Was your last class of the day a difficult one, salvaged only by the threat of keeping pupils behind for 10 minutes? Well, spare a thought for teachers in Finland. While teachers in the UK may feel they lack the power to discipline unruly pupils, Finnish teachers can't detain pupils without parental consent, no child can ever be expelled and bags can't be searched no matter how dangerous the suspected contents.
But the situation has reached breaking point and teachers' groups are determined to do something about it. They want more rights to crack down on badly behaved pupils and they are taking action. In June, headteacher association the OAJ and the Finnish Parents' League submitted a joint report to the minister of education arguing for new disciplinary powers, including the right to set pupils to work raking leaves and stacking books.
"Teachers cannot search a pupil's bag even if they suspect there is something dangerous inside," complains Tuomas Kurtilla, executive director of the Finnish Parents' League. "We think they should have this kind of right and a clear message should be sent to teachers and pupils that they do."
Even so, they are still not advocating the right to expel pupils. Instead, they want a family-centred approach. "The parents have to take responsibility for the child, so if he is not behaving the issue is not just the child, but the whole environment where they live," said Mr Kurtilla.
If a pupil does something to warrant a short suspension (which is currently allowed), teachers will be able to have social workers sent to the family home to discover what is behind the pupil's behaviour. The school, parents and social services would then work together to rectify it, the report suggests.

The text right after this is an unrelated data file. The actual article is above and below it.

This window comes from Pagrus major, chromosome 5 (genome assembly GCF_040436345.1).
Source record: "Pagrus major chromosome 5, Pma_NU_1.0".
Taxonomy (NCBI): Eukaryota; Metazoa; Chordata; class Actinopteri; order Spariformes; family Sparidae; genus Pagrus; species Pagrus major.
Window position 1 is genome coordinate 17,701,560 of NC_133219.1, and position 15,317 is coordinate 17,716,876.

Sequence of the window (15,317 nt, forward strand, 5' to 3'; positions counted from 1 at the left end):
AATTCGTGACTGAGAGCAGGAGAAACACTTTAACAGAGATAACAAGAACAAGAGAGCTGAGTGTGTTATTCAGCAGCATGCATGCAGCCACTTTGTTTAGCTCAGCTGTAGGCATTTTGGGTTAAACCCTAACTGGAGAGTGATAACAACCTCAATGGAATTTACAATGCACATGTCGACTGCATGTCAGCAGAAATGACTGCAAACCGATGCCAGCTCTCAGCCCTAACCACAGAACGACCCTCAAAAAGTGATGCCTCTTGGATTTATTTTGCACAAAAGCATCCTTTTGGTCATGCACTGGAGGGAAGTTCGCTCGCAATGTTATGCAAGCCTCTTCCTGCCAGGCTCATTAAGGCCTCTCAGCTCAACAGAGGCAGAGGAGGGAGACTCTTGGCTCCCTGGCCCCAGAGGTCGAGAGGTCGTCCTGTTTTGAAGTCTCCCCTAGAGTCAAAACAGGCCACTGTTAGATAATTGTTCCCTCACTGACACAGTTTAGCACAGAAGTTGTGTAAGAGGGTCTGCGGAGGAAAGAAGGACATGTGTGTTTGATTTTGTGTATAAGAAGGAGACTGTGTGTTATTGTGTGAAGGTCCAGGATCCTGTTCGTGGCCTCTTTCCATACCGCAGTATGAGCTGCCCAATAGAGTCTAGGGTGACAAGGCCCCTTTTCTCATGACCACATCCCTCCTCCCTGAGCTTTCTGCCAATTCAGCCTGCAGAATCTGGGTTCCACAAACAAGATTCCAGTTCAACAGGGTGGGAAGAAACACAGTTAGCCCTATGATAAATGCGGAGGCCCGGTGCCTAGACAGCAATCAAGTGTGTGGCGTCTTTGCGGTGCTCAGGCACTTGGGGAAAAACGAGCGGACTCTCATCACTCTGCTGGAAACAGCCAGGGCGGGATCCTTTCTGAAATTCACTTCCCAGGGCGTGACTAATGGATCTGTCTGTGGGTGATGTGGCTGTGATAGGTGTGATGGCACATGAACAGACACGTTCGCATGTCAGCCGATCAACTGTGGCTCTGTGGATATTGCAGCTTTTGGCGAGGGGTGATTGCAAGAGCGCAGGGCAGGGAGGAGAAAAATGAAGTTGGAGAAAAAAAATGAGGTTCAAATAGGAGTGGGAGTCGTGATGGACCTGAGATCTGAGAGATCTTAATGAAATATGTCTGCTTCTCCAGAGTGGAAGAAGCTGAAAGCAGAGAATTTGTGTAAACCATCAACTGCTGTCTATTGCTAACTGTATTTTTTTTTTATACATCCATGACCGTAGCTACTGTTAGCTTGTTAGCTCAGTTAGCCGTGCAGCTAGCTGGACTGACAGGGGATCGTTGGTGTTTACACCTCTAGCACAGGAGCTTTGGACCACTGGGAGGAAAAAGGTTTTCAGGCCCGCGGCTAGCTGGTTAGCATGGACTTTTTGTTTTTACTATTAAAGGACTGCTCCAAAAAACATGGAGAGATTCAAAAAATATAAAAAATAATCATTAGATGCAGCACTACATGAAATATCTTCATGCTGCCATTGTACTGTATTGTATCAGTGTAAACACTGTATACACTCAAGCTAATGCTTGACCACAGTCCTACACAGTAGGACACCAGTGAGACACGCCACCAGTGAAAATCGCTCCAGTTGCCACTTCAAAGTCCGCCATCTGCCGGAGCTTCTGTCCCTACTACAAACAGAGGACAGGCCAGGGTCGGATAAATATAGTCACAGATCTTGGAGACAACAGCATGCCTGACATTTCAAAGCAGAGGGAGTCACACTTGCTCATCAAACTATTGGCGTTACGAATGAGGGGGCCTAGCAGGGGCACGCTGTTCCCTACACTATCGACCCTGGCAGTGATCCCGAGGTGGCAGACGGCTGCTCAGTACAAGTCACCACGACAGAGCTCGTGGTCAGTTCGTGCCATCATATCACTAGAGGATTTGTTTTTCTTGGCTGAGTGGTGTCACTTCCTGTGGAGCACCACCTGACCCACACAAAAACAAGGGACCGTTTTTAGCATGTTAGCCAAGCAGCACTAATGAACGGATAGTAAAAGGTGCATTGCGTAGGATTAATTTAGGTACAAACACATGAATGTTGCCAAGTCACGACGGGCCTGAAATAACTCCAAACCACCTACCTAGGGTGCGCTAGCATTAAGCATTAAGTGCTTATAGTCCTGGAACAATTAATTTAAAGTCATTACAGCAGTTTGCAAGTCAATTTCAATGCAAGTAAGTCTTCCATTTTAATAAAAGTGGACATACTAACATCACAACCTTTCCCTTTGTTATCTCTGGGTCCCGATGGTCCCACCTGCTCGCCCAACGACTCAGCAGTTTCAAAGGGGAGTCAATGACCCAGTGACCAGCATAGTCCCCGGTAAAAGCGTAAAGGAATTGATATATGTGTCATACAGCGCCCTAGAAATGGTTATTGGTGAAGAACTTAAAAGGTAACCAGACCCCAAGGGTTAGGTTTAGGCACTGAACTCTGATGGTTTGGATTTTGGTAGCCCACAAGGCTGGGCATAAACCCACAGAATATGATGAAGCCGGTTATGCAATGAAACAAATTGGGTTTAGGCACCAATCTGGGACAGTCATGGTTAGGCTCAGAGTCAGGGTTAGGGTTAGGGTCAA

Markku Suortamo of the National Union of Experts in Education, whose members are mainly headteachers, agrees that the time has come for change. "If there is really dangerous behaviour then I should have more power. For example (I should be allowed) to see what is in a pupil's bag."
The report also advocates a kind of physical punishment. "We have to go back to basics," Mr Suortamo said. "At the moment, a pupil gets two hours' detention and has to sit quietly. If they're back doing it a third time, it shows that the punishment is nonsense. The pupil should have to do something."
Currently, no kind of physical labour can be deployed as a school punishment, but the report suggests that raking leaves in the playground or stacking books in the library could be used to deter bad behaviour. Such changes would significantly increase teachers' powers. But with no right to expel pupils, the pressure will still be on to solve problems, rather than shift them on to another school.